The Boston Police Department has until 2 p.m. Friday to furnish all documents related to a 2005 sexual assault case to Boston City Councilor and Suffolk County District Attorney candidate Ricardo Arroyo, a judge ordered Thursday evening.

Arroyo, who faces interim DA Kevin Hayden in an acrimonious competition for the Democratic nomination to the DA’s seat, recently came under scrutiny after the Boston Globe reported that he was the focus of a pair of sexual assault investigations as a teenager in 2005 and 2007.

The woman in the 2007 case has since said, through an attorney, that Arroyo did not assault her. Arroyo sought the 2005 case documents, which he claims will show how investigating authorities determined the accusations against him were “unfounded.”

The ruling came after attorneys for the City of Boston and the woman who said Arroyo assaulted her in high school in 2005 argued in state court Thursday against the release of documents related to the investigation, saying to make the papers public would violate the state law intended to protect victims' privacy, retraumatize the victim and cast a chilling effect on other sexual assault victims.

After about 40 minutes of hearing arguments, Judge Debra A. Squires-Lee told both parties Thursday she would privately review the case file and determine by the end of the night whether any documents should be redacted and made public.

Later in the evening, Judge Squires-Lee issued her ruling, saying that although victims' privacy rights were at odds with public interest, ultimately privacy concerns would be upheld through redactions, "particularly since the nature of the allegations, at least in part, have already been widely publicized."

"This court has previously concluded that the privacy concerns of victims of alleged acts of rape or sexual assault can be protected through redacting the discoverable documents to conceal the names, addressess, social security numbers, familial relationships, and other personal identifying information," her ruling said. "Boston has not shown why a similar approach would be inadequate here."

Earlier in the day, Arroyo told reporters after court that it’s important for the public “to know the truth.”

“It’s clear that the Boston Police Department and the Suffolk County District Attorney’s office investigated this at the time and came to conclusions,” he said outside the courthouse. “I think it’s important for the public to know what those conclusions were. I know that those conclusions were that this case was unfounded and I think it’s important for them to be able to take these agencies at their word, not necessarily me, but what the papers say.”

Arroyo's attorney argued that the Globe’s reporting about an “unfounded allegation” within days of an election made the case a matter of public interest and put Arroyo at a disadvantage since the public lacks a full understanding of what happened in the investigation.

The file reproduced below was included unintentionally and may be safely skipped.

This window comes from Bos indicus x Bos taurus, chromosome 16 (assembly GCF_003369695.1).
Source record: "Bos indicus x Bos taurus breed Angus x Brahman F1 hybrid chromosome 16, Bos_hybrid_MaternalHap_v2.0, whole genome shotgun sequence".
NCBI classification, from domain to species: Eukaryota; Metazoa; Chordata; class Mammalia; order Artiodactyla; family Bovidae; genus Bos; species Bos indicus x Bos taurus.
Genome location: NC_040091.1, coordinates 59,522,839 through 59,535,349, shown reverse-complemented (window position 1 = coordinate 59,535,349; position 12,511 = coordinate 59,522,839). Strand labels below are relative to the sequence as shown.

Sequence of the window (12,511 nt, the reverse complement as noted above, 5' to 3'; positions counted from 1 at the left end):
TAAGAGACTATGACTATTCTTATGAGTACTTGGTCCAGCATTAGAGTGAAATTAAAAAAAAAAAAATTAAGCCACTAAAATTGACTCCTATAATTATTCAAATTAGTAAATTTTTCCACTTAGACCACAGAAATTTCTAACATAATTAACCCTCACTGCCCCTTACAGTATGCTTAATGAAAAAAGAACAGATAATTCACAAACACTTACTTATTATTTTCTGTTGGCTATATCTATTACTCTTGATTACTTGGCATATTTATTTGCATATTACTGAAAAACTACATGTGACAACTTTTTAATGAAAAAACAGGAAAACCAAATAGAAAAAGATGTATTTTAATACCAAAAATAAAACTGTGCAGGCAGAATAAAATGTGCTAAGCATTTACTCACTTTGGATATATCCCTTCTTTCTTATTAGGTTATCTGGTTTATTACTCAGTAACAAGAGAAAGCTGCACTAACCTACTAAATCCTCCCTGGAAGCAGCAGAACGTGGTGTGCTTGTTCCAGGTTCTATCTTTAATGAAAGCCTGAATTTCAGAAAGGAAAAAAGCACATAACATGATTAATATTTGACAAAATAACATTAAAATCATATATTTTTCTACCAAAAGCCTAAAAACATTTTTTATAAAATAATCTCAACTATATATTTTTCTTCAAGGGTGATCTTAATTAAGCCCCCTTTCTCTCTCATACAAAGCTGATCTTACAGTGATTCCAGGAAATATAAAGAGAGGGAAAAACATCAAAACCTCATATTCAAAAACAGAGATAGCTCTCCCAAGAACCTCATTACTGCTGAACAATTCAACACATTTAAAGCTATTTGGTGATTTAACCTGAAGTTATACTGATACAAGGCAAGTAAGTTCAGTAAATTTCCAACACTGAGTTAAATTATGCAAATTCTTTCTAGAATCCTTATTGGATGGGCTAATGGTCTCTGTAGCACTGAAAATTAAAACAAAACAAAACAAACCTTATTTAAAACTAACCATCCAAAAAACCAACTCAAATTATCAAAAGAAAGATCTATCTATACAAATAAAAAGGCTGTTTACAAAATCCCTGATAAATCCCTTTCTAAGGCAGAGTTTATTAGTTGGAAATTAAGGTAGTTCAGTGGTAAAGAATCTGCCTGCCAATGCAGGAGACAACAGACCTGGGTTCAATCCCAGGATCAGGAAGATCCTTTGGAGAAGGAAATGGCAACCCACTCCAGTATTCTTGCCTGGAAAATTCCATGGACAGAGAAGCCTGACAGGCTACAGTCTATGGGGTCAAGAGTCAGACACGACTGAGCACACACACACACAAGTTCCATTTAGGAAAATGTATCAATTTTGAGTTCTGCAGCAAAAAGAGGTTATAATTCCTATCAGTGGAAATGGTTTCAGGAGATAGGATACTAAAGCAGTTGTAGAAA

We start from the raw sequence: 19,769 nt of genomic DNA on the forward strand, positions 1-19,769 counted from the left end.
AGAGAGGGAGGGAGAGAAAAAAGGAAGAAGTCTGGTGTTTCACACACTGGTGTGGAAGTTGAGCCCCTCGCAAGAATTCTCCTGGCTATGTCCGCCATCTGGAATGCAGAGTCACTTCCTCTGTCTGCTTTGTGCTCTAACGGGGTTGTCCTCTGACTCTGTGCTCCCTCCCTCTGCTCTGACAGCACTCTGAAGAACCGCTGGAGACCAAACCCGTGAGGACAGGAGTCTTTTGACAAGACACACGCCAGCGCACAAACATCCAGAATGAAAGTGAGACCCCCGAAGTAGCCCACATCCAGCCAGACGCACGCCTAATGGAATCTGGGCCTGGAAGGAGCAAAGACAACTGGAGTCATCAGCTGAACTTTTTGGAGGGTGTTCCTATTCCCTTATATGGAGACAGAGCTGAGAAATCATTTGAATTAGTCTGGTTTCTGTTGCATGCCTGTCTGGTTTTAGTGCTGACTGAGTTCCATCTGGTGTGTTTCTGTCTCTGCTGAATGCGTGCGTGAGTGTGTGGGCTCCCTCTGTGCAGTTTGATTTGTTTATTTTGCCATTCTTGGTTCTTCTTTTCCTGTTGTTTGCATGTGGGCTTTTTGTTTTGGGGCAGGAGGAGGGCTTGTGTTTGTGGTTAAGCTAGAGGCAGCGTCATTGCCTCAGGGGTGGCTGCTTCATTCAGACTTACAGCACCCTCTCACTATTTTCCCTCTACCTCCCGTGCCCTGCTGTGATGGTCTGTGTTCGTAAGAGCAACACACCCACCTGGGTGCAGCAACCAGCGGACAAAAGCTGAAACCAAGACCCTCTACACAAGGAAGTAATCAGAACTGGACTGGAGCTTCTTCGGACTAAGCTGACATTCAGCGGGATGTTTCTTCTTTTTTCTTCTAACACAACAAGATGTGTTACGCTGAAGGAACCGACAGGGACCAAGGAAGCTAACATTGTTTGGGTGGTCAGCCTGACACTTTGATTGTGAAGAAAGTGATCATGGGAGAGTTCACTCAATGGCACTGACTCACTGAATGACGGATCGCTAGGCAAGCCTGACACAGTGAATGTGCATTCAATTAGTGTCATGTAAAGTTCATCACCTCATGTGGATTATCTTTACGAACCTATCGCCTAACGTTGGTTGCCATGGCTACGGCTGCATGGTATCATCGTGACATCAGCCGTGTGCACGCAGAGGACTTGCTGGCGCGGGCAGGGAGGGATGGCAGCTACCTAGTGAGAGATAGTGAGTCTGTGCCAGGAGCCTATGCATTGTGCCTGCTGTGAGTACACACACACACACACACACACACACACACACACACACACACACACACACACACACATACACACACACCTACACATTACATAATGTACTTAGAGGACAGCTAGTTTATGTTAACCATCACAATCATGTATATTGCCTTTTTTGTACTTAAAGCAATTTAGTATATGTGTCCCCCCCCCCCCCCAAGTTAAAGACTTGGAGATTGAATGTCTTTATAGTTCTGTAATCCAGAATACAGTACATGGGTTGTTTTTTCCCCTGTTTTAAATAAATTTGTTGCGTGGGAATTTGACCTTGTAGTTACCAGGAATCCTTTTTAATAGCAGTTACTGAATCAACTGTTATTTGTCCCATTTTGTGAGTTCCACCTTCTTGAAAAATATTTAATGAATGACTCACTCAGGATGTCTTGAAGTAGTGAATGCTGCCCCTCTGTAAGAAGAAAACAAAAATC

“He is being harmed, as you can clearly see,” said Attorney Anthony Ellison. He went on to add that Arroyo, as the subject of the documents in question, should be allowed to access them.

But attorneys for the victim and the City of Boston disagreed, pointing to the state law governing the confidentiality of reports of rape, sexual assault and domestic violence.

James Megee, the city attorney, said the law does not list people accused of such crimes as entitled to those documents. The City of Boston, Megee said, considers the entire case file “records of sexual assault.”

“The legislature didn’t envision a balancing test between victims’ privacy” and someone’s desire to have access to those records, Megee said.

Leonard Kesten, the attorney for Jane Doe, argued even redacted documents would bring harm to his client who, having nothing to do with the initial release of documents to the Globe, would suddenly become a subject of speculation and suffer.

“It would destroy this young woman,” he said. “There will be public debates about whether she’s lying.”

Outside the courthouse, Kesten told reporters it would also have a chilling effect on other victims.

“What person is going to come forward and make a complaint that they were sexually assaulted if they then know that this could be put out into the public and everybody’s going to be debating over the coffee table whether she’s lying?” said Kesten.

Judge Squires-Lee ultimately disagreed with the City and Jane Doe, saying that her private review concluded many of the documents within the BPD file "lack or substantially lack" information that would fall under the state law that governs access to victims' reports of sexual assault.

"I recognize that, to the dismay and consternation of the complaining witness, the illegal disclosure and subsequent dissemination of such confidential information precipitated this action and predictably resulted in the very harm the statute was intended to prevent," she wrote. "The parties agree the facts of this matter are unprecedented. Given the illegal and illicit disclosure and proximity to the election, the likelihood of this factual scenario recurring is virtually nil."

The City of Boston said it is reviewing the judge's decision, presumably with an eye toward an appeal.